Solution: Let’s say that the students are named a, b, c, d and e, in increasing order of weights. The average of a, b, c and d is 40 kg, whereas the average of b, c, d and e is 45 kg.
The sum of a, b, c and d is 160 kg, and the sum of b, c, d and e is 180 kg.
What is the total weight of all the students?
There are two ways of looking at this.
a) 160 + e
b) 180 + a
or, e is 20 more than a.
Now, the total weight is 160 + e. So, the highest value of e will correspond to the highest possible average. The highest possible value of e occurs when it is 20 higher than the highest possible value for a, which is 40 (a is lightest and here we assume that all a, b, c and d is 40).
So, the highest possible average is     : (160 + 60) / 5   = 44

This will be the case when the weights are 40 kgs, 40kgs, 40 kgs, 40 kgs and 60 kgs.

Conversely, the least possible value for the average occurs when a is the least. This happens when e is the least too (since a is 20 less than e).
The least possible value for e is 45 = 180/4

So, the least possible value for a would be 25.
The least possible average = (180 + 25) / 5 = 41 Kg

This will be the case when the weights are 25 kgs, 45kgs, 45 kgs, 45 kgs and 45 kgs. So, the difference between maximum possible and minimum possible average = 3 kgs.

Answer choice (c)

 

Example 17: The average of 5 distinct positive integers if 33. What are the maximum and minimum possible values of the median of the 5 numbers if the average of the three largest numbers within this set is 39?

Solution: Let the numbers be a, b, c, d, e in ascending order. a + b + c + d + e = 165. Average of the three largest numbers is 39, so c + d + e = 117, or a + b = 48.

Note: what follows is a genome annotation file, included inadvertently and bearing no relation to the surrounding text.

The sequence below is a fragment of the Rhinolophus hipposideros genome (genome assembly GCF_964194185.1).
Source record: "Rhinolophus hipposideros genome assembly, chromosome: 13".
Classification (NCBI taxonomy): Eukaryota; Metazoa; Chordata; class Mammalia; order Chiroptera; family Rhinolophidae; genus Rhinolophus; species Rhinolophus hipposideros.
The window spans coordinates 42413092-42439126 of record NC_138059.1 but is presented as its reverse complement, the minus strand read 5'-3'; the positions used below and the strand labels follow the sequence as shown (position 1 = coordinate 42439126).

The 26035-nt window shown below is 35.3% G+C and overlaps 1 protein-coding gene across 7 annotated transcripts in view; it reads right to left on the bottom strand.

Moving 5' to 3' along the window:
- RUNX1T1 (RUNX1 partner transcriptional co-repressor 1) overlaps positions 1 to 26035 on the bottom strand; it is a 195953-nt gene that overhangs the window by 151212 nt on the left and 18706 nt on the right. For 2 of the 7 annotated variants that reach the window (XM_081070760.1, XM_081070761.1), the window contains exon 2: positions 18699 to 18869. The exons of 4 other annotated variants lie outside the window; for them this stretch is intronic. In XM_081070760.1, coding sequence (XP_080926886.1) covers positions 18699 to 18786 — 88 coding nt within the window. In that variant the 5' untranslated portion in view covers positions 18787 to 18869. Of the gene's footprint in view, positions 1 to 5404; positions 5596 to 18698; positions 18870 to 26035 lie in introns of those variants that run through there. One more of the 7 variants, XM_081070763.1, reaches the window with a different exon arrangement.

We need to find the maximum and minimum possible values of c.

For minimum value, a and b have to be minimum. a + b = 48. Let us assume a = 23, b = 25, ca can be as low as 26.
23, 25, 26, 45, 46 is a possible sequence that satisfies the conditions.

For maximum value, we need d + e to be minimum as c + d + e = 117. We can have c = 38, d = 39 and e = 40. Or, the maximum value c can take = 38.

23, 25, 38, 39, 40 is a possible sequence that satisfies the conditions specified.
 

Example 18: Consider 4 numbers a, b, c and d. Ram figures that the smallest average of some three of these four numbers is 30 and the largest average of some three of these 4 is 40. What is the range of values the average of all 4 numbers can take?

Solution:  We can assume a, b, c and d are in ascending order (with the caveat that numbers can be equal to each other)
a + b + c = 90
b + c + d = 120
We need to find the maximum and minimum value of a + b + c + d.
a + b + c + d = 120 + a. So, this will be minimum when a is minimum. Given a + b + c = 90. a is minimum when b + c is maximum. If b + c is maximum, d should be minimum.
Given that b + c + d = 120, the minimum value d can take is 40 as d cannot be less than b or c.
The highest value b + c can take is 80, when b = c = d = 40. When b = c = d = 40, a = 10.
a + b + c + d = 130. Average = 32.5

Similarly, a + b + c + d = 90 + d. So, this will be maximum when d is maximum.
Given b + c + d = 120. d is maximum when b + c is minimum. If b + c is minimum, a should be maximum.
Given that a + b + c = 90, the maximum value a can take is 30 as a cannot be greater than b or c. The lowest value b + c can take is 60, when a = b = c = 30. When a = b = c = 30, d = 60.
a + b + c + d = 150. Average = 37.5
so, the average has to range from 32.5 to 37.5

Previous year XAT questions:

 
Example 19: (XAT’12): Ramesh analyzed the monthly salary figures of five vice presidents of his company. All the salary figures are in integer lakhs. The mean and the median salary figures are Rs. 5 lakhs, and the only mode is Rs 8 lakhs. Which of the options below is the sum (in Rs. lakhs) of the highest and the lowest salaries?